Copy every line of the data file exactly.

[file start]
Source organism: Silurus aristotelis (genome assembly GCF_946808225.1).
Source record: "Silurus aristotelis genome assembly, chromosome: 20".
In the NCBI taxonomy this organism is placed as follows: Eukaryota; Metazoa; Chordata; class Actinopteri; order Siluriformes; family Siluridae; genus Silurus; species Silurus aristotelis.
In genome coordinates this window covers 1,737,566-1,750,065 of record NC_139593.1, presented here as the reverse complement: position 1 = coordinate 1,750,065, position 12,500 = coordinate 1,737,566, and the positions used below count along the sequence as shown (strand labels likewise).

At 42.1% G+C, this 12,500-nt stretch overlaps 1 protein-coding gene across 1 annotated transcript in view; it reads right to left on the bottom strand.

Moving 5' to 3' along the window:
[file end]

Source organism: Silurus aristotelis (genome assembly GCF_946808225.1).
Source record: "Silurus aristotelis genome assembly, chromosome: 20".
In the NCBI taxonomy this organism is placed as follows: Eukaryota; Metazoa; Chordata; class Actinopteri; order Siluriformes; family Siluridae; genus Silurus; species Silurus aristotelis.
In genome coordinates this window covers 1,737,566-1,750,065 of record NC_139593.1, presented here as the reverse complement: position 1 = coordinate 1,750,065, position 12,500 = coordinate 1,737,566, and the positions used below count along the sequence as shown (strand labels likewise).

At 42.1% G+C, this 12,500-nt stretch overlaps 1 protein-coding gene across 1 annotated transcript in view; it reads right to left on the bottom strand.

Moving 5' to 3' along the window: